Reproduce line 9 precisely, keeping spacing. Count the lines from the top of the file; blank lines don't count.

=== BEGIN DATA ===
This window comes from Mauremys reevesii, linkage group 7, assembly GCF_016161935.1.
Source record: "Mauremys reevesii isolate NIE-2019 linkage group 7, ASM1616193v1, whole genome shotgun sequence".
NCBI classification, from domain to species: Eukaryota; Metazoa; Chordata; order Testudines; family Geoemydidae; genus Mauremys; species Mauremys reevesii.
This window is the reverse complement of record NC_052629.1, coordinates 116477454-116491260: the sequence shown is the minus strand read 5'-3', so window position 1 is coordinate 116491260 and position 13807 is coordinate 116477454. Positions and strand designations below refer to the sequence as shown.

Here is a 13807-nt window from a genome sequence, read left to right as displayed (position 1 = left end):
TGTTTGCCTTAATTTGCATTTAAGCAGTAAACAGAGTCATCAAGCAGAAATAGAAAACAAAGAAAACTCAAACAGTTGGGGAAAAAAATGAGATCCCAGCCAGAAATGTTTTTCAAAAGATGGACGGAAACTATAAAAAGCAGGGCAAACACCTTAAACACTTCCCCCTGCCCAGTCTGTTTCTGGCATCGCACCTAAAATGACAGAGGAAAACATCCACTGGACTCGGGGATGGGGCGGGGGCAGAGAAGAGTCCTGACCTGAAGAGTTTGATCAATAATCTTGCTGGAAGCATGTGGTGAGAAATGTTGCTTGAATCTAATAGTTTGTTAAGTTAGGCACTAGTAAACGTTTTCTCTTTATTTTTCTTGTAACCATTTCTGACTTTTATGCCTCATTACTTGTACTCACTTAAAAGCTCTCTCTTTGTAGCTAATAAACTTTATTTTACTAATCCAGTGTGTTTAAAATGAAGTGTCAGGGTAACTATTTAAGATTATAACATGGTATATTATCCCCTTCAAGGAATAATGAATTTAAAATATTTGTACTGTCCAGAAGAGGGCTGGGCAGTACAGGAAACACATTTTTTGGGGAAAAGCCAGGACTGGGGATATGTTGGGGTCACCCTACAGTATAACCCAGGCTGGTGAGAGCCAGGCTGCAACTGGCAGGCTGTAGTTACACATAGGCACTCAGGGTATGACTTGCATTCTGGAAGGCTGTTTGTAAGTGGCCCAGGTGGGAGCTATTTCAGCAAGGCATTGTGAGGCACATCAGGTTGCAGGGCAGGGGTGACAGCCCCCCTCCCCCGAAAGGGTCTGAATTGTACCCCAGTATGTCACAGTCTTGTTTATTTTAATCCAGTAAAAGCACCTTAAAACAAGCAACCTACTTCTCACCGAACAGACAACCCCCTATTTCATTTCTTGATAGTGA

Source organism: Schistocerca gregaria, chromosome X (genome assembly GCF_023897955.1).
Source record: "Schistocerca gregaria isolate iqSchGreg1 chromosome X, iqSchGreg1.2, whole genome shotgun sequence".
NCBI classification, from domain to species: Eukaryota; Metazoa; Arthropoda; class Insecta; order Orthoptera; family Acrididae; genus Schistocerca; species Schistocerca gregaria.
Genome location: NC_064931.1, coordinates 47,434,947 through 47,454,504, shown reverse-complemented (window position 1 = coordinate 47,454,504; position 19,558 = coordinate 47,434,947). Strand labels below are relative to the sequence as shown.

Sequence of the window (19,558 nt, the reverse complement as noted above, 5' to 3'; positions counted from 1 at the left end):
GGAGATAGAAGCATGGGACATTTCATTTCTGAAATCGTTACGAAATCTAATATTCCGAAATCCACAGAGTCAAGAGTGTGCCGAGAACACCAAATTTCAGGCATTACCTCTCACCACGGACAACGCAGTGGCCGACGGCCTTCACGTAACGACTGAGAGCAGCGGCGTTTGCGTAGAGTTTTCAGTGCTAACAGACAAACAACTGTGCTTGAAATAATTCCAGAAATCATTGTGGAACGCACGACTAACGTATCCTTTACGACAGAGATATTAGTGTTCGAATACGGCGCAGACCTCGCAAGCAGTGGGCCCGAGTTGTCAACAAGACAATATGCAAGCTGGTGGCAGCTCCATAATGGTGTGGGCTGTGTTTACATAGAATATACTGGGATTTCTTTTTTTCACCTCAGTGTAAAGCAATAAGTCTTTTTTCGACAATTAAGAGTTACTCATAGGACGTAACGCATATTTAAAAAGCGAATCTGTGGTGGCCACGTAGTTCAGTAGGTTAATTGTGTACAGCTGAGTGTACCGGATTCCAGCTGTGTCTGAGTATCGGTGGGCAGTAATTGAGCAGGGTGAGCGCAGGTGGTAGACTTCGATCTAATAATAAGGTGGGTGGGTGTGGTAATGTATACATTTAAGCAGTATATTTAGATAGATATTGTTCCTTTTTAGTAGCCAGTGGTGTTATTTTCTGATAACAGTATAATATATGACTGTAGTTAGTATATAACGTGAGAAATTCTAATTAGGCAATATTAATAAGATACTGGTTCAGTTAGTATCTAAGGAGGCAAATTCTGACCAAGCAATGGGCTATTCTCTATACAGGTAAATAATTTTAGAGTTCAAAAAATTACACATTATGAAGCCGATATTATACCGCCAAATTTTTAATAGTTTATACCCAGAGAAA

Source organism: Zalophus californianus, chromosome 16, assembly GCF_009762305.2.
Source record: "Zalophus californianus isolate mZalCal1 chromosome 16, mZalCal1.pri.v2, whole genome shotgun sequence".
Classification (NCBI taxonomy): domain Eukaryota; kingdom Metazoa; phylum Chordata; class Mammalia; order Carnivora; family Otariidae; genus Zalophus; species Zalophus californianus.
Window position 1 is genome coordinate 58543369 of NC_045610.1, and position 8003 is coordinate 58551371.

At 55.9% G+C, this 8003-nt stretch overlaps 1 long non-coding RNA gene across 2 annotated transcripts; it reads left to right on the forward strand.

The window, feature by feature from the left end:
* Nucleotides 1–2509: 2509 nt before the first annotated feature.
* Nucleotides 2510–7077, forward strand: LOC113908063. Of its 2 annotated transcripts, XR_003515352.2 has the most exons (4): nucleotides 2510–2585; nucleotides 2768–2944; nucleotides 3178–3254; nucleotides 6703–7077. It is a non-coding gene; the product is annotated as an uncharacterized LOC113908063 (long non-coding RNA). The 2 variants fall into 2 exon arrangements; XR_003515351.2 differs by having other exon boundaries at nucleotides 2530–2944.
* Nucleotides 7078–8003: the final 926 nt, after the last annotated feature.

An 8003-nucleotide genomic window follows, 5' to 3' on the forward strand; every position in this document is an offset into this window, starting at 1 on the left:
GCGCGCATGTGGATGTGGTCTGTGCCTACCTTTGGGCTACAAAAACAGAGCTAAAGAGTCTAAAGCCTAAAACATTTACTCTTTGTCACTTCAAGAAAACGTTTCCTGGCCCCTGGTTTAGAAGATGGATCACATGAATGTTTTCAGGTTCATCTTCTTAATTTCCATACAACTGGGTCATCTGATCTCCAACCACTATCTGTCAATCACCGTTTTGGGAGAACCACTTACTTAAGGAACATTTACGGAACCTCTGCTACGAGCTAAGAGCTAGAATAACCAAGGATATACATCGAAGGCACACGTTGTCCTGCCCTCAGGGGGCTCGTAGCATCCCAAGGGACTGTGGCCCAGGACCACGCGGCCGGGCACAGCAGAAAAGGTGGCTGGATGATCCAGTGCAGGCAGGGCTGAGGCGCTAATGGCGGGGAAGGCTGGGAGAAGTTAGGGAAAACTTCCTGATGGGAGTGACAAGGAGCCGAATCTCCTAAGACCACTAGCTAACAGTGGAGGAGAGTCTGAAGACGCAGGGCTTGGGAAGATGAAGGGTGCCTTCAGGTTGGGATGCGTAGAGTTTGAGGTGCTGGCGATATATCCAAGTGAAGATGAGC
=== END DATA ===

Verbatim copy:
NCBI classification, from domain to species: Eukaryota; Metazoa; Arthropoda; class Insecta; order Orthoptera; family Acrididae; genus Schistocerca; species Schistocerca gregaria.